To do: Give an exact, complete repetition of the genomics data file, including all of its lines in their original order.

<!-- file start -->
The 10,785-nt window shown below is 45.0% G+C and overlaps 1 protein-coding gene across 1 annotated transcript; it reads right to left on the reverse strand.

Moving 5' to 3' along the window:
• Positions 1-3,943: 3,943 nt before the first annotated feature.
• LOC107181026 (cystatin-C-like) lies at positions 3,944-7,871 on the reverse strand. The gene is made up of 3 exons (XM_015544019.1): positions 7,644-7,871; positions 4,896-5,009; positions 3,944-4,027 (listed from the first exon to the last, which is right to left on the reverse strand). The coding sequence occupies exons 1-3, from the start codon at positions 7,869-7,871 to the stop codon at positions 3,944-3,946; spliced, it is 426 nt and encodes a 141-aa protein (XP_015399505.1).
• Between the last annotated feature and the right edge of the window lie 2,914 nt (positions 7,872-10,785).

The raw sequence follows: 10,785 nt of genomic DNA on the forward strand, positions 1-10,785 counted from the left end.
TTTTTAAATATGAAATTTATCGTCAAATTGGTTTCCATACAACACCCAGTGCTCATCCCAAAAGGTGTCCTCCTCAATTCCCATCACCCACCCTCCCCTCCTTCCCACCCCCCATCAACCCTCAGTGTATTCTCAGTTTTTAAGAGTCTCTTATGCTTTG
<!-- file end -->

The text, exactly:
The 10,785-nt window shown below is 45.0% G+C and overlaps 1 protein-coding gene across 1 annotated transcript; it reads right to left on the reverse strand.

Moving 5' to 3' along the window:
• Positions 1-3,943: 3,943 nt before the first annotated feature.
• LOC107181026 (cystatin-C-like) lies at positions 3,944-7,871 on the reverse strand. The gene is made up of 3 exons (XM_015544019.1): positions 7,644-7,871; positions 4,896-5,009; positions 3,944-4,027 (listed from the first exon to the last, which is right to left on the reverse strand). The coding sequence occupies exons 1-3, from the start codon at positions 7,869-7,871 to the stop codon at positions 3,944-3,946; spliced, it is 426 nt and encodes a 141-aa protein (XP_015399505.1).
• Between the last annotated feature and the right edge of the window lie 2,914 nt (positions 7,872-10,785).

The raw sequence follows: 10,785 nt of genomic DNA on the forward strand, positions 1-10,785 counted from the left end.
TTTTTAAATATGAAATTTATCGTCAAATTGGTTTCCATACAACACCCAGTGCTCATCCCAAAAGGTGTCCTCCTCAATTCCCATCACCCACCCTCCCCTCCTTCCCACCCCCCATCAACCCTCAGTGTATTCTCAGTTTTTAAGAGTCTCTTATGCTTTG